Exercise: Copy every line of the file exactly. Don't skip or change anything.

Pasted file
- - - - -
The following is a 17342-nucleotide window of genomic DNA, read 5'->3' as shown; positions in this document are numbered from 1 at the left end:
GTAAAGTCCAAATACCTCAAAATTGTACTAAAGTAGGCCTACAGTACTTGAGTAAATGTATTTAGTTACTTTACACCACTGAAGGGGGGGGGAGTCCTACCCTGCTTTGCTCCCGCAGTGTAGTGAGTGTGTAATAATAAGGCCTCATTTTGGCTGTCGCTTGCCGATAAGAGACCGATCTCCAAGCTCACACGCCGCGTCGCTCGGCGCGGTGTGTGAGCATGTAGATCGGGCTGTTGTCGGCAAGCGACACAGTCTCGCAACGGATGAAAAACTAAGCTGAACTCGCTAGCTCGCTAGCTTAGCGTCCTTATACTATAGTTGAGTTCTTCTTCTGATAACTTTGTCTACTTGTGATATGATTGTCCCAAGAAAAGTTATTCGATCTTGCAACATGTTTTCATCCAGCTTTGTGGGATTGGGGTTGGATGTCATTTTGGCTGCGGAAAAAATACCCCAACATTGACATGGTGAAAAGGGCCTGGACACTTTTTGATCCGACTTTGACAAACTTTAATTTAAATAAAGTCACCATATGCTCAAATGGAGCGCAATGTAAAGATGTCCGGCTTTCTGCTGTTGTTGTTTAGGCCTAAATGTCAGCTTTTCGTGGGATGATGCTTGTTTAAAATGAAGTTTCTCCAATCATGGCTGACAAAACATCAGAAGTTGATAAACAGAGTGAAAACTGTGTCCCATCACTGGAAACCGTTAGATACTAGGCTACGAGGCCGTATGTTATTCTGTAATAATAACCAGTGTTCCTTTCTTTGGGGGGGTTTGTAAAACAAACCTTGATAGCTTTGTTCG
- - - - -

The following is a 17342-nucleotide window of genomic DNA, read 5'->3' as shown; positions in this document are numbered from 1 at the left end:
GTAAAGTCCAAATACCTCAAAATTGTACTAAAGTAGGCCTACAGTACTTGAGTAAATGTATTTAGTTACTTTACACCACTGAAGGGGGGGGGAGTCCTACCCTGCTTTGCTCCCGCAGTGTAGTGAGTGTGTAATAATAAGGCCTCATTTTGGCTGTCGCTTGCCGATAAGAGACCGATCTCCAAGCTCACACGCCGCGTCGCTCGGCGCGGTGTGTGAGCATGTAGATCGGGCTGTTGTCGGCAAGCGACACAGTCTCGCAACGGATGAAAAACTAAGCTGAACTCGCTAGCTCGCTAGCTTAGCGTCCTTATACTATAGTTGAGTTCTTCTTCTGATAACTTTGTCTACTTGTGATATGATTGTCCCAAGAAAAGTTATTCGATCTTGCAACATGTTTTCATCCAGCTTTGTGGGATTGGGGTTGGATGTCATTTTGGCTGCGGAAAAAATACCCCAACATTGACATGGTGAAAAGGGCCTGGACACTTTTTGATCCGACTTTGACAAACTTTAATTTAAATAAAGTCACCATATGCTCAAATGGAGCGCAATGTAAAGATGTCCGGCTTTCTGCTGTTGTTGTTTAGGCCTAAATGTCAGCTTTTCGTGGGATGATGCTTGTTTAAAATGAAGTTTCTCCAATCATGGCTGACAAAACATCAGAAGTTGATAAACAGAGTGAAAACTGTGTCCCATCACTGGAAACCGTTAGATACTAGGCTACGAGGCCGTATGTTATTCTGTAATAATAACCAGTGTTCCTTTCTTTGGGGGGGTTTGTAAAACAAACCTTGATAGCTTTGTTCG